I’ll outline the key advantages and disadvantages of each and you can decide what’s right for you. For an ‘at a glance’ comparison of your options, I’ve included a table at the end of this post.

1. General purpose survey software

The advantages of general purpose survey tools, like SurveyMonkey, are that they give you complete flexibility on the design of your survey and freedom to do whatever you like with the data. And they also tend to be pretty cheap.

On the downside, general purpose survey tools give you complete flexibility on the design of your survey and freedom to do whatever you like with the data. Designing a good survey and an effective way of analysing the data is easier said than done.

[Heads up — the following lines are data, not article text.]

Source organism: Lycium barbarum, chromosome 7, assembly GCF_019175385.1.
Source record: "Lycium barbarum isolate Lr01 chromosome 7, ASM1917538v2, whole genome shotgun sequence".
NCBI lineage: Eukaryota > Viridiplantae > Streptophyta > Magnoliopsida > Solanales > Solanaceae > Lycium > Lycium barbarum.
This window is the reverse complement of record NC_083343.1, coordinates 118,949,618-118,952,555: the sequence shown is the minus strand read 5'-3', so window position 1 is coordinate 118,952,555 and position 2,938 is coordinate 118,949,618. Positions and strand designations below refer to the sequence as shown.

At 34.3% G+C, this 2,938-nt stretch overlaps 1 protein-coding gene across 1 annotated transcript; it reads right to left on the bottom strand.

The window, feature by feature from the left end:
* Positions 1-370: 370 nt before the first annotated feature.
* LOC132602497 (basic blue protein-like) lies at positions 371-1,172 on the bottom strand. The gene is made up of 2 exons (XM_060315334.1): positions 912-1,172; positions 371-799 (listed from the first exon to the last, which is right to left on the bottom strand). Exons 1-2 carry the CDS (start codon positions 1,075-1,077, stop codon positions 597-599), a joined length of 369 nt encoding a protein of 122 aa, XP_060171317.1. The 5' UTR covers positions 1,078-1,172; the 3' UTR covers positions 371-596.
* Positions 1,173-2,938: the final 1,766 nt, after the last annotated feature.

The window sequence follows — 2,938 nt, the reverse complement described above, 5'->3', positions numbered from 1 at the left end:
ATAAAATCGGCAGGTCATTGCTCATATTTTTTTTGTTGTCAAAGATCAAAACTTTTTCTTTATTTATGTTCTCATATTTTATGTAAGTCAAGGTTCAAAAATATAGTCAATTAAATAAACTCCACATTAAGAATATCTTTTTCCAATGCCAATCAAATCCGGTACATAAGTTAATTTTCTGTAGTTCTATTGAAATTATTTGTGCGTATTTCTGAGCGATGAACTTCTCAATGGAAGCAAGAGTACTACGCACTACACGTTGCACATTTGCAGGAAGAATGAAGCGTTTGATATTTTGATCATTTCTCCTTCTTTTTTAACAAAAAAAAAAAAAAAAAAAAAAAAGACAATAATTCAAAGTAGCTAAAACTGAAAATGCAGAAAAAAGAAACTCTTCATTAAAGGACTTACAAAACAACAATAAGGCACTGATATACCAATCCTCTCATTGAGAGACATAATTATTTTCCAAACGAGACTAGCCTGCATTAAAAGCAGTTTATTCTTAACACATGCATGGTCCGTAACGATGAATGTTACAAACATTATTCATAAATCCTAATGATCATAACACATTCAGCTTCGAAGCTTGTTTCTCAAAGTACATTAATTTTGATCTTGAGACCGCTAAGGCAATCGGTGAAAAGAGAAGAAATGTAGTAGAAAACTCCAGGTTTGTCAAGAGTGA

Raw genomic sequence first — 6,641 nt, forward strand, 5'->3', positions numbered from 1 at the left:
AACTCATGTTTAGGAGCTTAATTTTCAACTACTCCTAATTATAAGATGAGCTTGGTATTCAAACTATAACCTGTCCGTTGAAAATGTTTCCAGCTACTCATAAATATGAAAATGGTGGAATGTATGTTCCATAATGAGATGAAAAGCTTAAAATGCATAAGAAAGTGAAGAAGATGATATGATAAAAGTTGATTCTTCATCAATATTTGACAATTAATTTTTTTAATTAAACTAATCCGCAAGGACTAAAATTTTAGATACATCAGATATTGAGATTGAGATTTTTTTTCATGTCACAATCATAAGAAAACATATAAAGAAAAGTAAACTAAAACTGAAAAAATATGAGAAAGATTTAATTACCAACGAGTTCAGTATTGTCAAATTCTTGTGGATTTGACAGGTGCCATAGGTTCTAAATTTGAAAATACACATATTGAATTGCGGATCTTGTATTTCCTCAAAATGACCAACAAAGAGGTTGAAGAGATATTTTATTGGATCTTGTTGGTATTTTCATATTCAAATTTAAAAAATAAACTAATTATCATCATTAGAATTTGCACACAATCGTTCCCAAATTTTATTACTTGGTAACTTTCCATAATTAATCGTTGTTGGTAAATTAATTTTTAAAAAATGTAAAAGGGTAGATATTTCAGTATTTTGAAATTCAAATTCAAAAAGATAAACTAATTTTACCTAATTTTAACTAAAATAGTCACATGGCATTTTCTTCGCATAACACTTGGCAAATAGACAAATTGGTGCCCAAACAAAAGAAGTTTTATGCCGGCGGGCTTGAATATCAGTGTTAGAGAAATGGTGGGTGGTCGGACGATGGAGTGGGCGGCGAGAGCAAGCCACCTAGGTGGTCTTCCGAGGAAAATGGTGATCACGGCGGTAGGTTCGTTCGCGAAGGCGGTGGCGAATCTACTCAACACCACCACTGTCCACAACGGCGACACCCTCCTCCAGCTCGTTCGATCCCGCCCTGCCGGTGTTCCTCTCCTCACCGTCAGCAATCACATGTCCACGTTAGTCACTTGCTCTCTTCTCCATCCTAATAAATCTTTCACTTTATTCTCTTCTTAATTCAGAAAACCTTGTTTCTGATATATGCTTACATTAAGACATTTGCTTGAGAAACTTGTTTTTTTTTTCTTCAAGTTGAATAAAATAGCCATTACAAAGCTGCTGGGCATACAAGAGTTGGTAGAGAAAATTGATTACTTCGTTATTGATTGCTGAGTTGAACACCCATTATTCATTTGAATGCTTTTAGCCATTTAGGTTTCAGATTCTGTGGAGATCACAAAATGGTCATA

General purpose survey software is also designed to be used for one-off or periodic surveys (e.g. IT relationship surveys). They tend to be hard to integrate with your customer support software for transactional use.

You also need to manually export your survey data to Excel in order to analyse and share it. It’s labour intensive, error prone and time consuming. That’s fine for periodic IT relationship surveys, but it isn’t really sustainable for a survey that you’re running continually.

2. Your IT service management tool

Using the transactional survey functionality of an IT service management (ITSM) tool has a couple of advantages over other options. Firstly, the survey capability is usually already paid for as part of your existing software license. And secondly, your customer satisfaction data can be accessed from within the tool, without having to use a third-party product.